Writing a letter to a family friend/recruiter. Should I

  • Thread starter frozenguy
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I'm writing this letter to get some advice in terms of which school (my two top choices, already accepted) his company and the industry hire more from. I'm an engineering major by the way. Also want to ask about any internship opportunities, but I don't know if it's appropriate to ask him.
I was also wondering if its appropriate to bring up the fact that when he shared his college/career experiences with me during an event a few years ago, it sparked an already growing passion and kind of made me realize the direction I needed to take to fulfill this passion.

Did I mention he is part of a hiring team in his department for a big company? It just makes me nervous because I need his advice, could use his connections or any opportunities he offers me, and I don't want it to sound too casual or too businesslike either, I don't think.
 

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Hi frozenguy,

I tend to advise you to ask him in a way that is comparable to asking a stranger - I would not try to capitalize on your relationship too much. However it really depends on your relationship and the way you communicate with him usually etc. It is very hard to give advice here. It also depends on the fact if you just want this guy's advice or if you are really asking him for a favour or a job.

I can just say that I have experienced such situations from both perspectives. From the perspective of the person being asked by 'friends': This a disturbing experience sometimes. I felt sort of blackmailed in a subtle way. It is much harder to say 'No' to a friend or family member asking for a job, letter of recommendation etc.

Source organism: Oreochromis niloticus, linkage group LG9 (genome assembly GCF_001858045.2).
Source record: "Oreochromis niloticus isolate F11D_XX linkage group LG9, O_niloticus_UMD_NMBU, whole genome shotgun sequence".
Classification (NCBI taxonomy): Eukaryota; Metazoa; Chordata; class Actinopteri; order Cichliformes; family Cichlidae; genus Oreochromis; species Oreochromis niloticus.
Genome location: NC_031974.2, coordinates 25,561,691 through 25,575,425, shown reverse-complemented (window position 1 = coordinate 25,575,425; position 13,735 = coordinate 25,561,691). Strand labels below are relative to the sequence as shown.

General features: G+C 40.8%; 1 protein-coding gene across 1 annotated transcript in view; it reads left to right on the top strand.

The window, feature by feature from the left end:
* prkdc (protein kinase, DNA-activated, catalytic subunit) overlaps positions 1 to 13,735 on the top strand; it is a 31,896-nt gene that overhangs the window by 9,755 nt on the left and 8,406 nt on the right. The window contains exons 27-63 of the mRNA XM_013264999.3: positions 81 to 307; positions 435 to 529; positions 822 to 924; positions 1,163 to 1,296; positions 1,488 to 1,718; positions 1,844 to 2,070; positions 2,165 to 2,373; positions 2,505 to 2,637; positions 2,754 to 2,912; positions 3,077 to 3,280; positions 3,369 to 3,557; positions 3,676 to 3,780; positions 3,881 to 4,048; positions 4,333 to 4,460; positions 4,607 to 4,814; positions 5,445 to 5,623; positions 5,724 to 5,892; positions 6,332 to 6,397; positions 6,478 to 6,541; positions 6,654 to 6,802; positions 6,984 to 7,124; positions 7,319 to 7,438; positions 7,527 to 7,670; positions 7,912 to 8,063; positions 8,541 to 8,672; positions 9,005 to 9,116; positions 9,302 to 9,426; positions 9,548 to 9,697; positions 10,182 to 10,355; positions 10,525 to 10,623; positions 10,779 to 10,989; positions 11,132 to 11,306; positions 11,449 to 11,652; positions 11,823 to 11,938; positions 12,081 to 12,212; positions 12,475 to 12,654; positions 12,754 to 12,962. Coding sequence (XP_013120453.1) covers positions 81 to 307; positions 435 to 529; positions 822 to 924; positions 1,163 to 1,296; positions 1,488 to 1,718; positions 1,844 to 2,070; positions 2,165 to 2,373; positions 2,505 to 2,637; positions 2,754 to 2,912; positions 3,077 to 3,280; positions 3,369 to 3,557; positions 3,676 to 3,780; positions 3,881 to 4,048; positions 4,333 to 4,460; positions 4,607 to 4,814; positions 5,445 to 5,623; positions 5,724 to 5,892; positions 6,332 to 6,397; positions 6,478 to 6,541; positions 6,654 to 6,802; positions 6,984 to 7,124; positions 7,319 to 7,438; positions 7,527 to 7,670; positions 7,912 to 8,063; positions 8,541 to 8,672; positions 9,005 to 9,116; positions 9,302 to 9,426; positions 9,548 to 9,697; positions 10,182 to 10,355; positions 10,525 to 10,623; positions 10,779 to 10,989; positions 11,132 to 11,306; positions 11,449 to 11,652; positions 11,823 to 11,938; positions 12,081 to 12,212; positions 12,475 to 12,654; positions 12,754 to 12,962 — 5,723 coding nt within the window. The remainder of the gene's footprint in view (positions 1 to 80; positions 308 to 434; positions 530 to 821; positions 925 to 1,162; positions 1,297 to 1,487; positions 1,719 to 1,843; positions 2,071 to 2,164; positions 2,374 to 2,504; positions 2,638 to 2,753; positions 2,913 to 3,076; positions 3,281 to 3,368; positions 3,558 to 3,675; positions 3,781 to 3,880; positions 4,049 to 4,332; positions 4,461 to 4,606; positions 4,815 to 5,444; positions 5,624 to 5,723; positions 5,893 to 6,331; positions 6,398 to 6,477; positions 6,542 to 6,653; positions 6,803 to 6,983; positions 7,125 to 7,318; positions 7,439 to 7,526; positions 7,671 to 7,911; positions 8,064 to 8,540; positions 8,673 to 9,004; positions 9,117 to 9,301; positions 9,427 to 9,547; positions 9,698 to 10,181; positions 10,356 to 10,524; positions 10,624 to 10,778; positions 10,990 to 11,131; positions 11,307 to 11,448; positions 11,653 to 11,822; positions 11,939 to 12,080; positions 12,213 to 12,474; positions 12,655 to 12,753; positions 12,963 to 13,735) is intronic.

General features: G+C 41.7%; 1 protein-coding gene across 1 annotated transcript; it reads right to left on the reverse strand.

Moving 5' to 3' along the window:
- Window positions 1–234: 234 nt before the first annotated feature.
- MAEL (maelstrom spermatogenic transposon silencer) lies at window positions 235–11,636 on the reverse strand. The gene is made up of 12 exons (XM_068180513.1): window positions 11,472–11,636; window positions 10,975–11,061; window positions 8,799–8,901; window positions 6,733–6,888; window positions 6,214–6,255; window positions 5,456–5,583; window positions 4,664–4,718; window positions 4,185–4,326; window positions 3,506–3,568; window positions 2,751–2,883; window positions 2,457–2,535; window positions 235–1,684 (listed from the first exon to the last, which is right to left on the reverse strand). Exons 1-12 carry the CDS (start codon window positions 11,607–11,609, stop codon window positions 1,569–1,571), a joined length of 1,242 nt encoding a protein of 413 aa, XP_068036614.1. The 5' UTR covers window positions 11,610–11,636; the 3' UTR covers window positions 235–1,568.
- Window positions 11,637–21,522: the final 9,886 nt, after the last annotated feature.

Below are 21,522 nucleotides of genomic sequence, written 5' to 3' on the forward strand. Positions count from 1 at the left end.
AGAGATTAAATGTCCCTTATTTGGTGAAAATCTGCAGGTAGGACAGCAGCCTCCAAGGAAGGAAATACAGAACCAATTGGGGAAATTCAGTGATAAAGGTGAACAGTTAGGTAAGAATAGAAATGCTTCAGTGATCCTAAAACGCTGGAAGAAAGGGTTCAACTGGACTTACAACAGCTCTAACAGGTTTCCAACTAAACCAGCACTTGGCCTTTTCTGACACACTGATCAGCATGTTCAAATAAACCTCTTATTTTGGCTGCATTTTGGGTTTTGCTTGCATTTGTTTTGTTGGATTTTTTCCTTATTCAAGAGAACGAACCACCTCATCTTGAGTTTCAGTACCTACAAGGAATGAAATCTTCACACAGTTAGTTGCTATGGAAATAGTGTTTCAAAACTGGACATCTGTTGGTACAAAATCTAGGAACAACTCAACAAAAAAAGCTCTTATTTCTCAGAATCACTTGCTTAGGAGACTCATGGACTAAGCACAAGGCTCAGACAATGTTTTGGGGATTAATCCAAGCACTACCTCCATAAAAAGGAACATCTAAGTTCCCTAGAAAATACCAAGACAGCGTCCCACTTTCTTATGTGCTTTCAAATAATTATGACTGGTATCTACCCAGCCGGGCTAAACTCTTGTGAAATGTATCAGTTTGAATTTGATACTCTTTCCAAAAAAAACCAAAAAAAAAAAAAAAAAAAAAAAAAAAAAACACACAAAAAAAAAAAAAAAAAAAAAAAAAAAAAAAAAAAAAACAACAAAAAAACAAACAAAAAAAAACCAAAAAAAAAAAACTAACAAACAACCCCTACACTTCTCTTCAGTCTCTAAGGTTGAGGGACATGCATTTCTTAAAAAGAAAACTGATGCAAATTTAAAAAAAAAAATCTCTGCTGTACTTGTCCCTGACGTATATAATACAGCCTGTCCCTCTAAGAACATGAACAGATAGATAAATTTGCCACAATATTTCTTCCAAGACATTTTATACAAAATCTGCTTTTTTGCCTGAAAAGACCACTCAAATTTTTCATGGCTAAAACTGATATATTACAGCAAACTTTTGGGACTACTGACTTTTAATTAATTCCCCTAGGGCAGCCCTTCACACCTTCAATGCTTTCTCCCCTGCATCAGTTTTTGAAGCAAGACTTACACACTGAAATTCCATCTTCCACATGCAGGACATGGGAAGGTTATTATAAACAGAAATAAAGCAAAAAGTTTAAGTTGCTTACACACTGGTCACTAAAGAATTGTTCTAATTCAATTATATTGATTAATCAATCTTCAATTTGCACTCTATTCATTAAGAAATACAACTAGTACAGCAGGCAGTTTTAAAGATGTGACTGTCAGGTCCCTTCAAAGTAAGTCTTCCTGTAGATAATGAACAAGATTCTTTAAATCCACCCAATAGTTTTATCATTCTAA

I am always very open to share my experiences and 'coach' younger people who embark on a career in an industry sector I have some experience with. But when somebody asks me to do a favour or endorse him/her I try to make clear that I can do this only to the same extent or based on the same criteria I would also apply to persons with whom I only have a professional relationship. As an endorser I vouch for that person's skills and compentencies.
 
  • #3
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I can just say that I have experienced such situations from both perspectives. From the perspective of the person being asked by 'friends': This a disturbing experience sometimes. I felt sort of blackmailed in a subtle way. It is much harder to say 'No' to a friend or family member asking for a job, letter of recommendation etc.
I've seen a lot of big companies deal with this, and one thing that works well in my company, is that if someone asks me for a job, then I'll take the resume and then send it to the internal recruiter. I'll look over the resume to see if it looks good and give suggestions for improving it, but once it goes to the internal recruiter, the people that actually make the decision on whether to hire or not are people that don't have any direct connection with my friend.

Part of this is that if the people that do hiring really think that the person I submitted, isn't qualified, then I personally don't want them to get the job, and having someone else do the evaluation gets me off the hook, if the application really isn't that strong.

However, even at this level, I'm useful. One of the big problems in working with big organizations is to make sure that your resume even gets into the system.

But when somebody asks me to do a favour or endorse him/her I try to make clear that I can do this only to the same extent or based on the same criteria I would also apply to persons with whom I only have a professional relationship. As an endorser I vouch for that person's skills and compentencies.
Since I work for a big company, once the application starts through the process, I keep hands off of the system. It's considered "rude" to push an application, and I really don't want to because if it turns out that the candidate is no good, it makes my job more difficult and it makes me look really bad. When I submit an application for someone I know, I try to say nothing good or bad about the candidate.

One other thing is that if the company does hire something that I submit, I get a few hundred dollars. This is pretty standard in big companies.

Also, it can work both ways. In smaller companies, I've been asked what I think of someone that I know. In those situations, I either say something good or I tell the person asking that I can't say anything.